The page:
DC’s top issues: Climate change, immigration, and millionaire’s exodus

It’s not the kind of thing we hear enough about: people who will move to a different country to further their interests if they aren’t allowed to continue in their current jobs. But at…

DC's top issues: Climate change, immigration, and millionaire’s exodus

It’s not the kind of thing we hear enough about: people who will move to a different country to further their interests if they aren’t allowed to continue in their current jobs.

But at least two members of Congress have that concept in mind, and two wealthy individuals have begun moving to countries like the Netherlands. And yes, the idea of climate change refugees may seem extreme, but obviously some people just won’t be able to afford to stay where they are — and they’re right.

The kicker? These people might not be breaking any laws.

Advocates of a millionaire’s exodus claim that since people won’t be able to pay taxes in France and France won’t be able to pay its way to a similar exit, there should be little risk of domestic backlash. What’s more, the movement would help the economy by offering these floundering industries — like renewable energy — a much needed push toward sustainability. As have environmental groups like Greenpeace, who have called on business leaders to see their new “citizenship of a foreign country” as a “disaster clause” in their employee contracts.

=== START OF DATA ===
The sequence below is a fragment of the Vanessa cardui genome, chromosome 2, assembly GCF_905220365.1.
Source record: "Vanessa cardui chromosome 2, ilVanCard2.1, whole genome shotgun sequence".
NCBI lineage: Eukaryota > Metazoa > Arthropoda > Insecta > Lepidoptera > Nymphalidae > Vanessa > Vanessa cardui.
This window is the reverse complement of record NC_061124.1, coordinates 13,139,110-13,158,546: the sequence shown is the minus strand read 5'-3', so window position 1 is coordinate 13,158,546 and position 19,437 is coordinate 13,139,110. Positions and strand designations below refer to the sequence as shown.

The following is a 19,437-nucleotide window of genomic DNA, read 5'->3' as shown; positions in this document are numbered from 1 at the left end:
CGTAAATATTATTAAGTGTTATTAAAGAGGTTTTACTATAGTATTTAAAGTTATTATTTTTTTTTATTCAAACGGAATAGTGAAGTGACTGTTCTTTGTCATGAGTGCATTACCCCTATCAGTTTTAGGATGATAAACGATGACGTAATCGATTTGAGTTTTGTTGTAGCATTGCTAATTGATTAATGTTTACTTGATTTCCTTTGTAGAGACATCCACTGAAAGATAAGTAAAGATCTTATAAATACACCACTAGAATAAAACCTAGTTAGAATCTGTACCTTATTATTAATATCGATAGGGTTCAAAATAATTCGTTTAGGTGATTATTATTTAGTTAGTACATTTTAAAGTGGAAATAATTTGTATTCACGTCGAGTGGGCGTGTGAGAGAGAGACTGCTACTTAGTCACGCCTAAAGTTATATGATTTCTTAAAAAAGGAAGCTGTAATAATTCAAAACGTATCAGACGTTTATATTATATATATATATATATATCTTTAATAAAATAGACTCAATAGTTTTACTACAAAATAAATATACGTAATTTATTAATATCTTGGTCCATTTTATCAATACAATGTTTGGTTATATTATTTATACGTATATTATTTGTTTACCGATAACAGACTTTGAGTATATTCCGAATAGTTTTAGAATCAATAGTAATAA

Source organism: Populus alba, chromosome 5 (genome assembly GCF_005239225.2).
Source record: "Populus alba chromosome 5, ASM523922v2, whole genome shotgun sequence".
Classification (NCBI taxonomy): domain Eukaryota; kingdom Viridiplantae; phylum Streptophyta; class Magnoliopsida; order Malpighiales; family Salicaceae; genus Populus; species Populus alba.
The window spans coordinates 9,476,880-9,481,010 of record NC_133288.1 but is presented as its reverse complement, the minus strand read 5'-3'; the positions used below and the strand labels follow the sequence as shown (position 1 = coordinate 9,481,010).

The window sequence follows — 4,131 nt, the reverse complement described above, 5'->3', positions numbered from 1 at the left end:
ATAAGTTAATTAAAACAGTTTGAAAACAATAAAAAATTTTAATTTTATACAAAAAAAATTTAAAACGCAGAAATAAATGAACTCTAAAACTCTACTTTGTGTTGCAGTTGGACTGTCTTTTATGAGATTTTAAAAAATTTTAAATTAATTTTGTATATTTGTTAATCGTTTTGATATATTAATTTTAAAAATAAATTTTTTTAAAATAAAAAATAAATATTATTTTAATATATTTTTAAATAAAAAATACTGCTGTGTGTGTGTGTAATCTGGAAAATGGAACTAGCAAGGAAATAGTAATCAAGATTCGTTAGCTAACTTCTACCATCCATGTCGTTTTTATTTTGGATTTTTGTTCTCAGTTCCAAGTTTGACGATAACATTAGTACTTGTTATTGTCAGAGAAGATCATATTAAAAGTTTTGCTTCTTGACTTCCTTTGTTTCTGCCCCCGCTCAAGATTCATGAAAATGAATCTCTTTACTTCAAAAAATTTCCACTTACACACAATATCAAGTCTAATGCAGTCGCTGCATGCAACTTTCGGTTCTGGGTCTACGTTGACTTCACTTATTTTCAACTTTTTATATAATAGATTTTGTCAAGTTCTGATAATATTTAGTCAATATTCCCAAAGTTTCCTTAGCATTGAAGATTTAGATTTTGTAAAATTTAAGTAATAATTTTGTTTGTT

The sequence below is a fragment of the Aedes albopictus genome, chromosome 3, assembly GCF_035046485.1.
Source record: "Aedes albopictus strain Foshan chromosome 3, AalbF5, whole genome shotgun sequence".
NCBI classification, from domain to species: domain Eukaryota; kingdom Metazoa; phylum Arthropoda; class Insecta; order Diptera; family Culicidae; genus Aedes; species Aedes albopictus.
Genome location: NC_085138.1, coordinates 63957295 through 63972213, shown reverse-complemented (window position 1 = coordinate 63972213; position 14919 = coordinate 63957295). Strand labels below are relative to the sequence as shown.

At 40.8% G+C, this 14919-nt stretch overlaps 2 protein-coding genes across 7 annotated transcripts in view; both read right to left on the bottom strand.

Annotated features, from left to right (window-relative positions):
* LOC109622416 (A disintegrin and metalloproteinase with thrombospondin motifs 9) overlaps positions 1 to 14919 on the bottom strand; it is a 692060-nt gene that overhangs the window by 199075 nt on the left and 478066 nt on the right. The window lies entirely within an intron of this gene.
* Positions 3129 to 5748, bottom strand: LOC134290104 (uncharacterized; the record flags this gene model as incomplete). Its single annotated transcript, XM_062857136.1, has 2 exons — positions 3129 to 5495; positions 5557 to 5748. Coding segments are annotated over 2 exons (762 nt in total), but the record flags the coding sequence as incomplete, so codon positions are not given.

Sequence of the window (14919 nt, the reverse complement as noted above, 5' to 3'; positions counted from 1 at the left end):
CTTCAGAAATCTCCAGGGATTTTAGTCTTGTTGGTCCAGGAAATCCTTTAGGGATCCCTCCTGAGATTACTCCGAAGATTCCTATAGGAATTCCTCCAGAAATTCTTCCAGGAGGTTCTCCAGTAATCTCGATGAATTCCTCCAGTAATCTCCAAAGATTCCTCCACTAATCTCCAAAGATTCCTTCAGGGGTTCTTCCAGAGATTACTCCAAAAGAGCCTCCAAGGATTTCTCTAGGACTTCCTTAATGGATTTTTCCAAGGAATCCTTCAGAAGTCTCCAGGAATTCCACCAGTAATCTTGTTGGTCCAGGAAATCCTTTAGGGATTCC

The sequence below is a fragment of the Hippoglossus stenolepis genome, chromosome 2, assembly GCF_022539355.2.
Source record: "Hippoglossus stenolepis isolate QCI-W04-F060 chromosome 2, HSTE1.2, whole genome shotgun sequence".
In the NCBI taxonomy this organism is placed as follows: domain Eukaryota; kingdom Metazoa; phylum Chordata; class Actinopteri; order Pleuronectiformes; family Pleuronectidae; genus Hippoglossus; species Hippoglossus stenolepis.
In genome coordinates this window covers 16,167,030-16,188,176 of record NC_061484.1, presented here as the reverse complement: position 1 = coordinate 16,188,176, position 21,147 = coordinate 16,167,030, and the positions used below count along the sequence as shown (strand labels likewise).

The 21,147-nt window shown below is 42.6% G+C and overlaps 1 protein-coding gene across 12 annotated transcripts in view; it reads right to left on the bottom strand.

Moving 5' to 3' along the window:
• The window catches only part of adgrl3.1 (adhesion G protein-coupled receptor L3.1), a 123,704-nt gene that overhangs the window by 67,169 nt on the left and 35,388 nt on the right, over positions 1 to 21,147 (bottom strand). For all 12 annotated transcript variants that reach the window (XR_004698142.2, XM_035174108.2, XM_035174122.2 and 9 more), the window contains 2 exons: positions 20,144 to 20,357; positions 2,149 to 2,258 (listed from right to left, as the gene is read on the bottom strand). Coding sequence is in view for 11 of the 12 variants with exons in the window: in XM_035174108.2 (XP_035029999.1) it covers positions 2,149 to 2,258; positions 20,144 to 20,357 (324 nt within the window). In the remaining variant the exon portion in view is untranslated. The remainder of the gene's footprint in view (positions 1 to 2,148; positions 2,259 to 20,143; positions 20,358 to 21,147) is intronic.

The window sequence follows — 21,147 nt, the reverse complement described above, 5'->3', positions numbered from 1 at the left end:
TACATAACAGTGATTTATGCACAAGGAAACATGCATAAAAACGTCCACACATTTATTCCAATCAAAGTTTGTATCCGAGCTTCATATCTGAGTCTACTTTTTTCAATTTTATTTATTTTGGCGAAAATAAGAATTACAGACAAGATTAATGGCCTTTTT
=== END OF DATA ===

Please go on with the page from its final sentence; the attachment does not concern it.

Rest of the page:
However, we shouldn’t take that statement at face value, as it’s probably taking the issue too seriously. The environmental movement currently is focused on increasing renewable energy, not fleeing. Certainly, some people might take a notice of the existence of such a demographic, but personally speaking, I doubt most people do. If the criteria behind the movement are such that people can leave — without violating a local law or tax code — is that really the kind of thing we want to see in a new world? Why not think about what issues people will be leaving — say, anger with the unappealing paternalism of social media, which they would unlikely be able to move to escape — and create a program around that?

Ultimately, I think creating more resources for refugees is a way to reduce migrants in general, because the money would go toward reducing the systemic factors that lead to immigration. Letting the wealthy move doesn’t say much about how seriously people take climate change — and it might do more harm than good in terms of encouraging people to leave when they are most in need.

None of this is to say that a significant portion of the population won’t be able to make a decision about where they go, but I can’t imagine this will have the same deterrent effect that activists claim. I imagine most people will see a person who could leave as just another rich person in a demand for their hard-earned money, and as likely to continue lobbying for a lifestyle they might not even have. “Change is inconvenient” shouldn’t be the motto of a new society.

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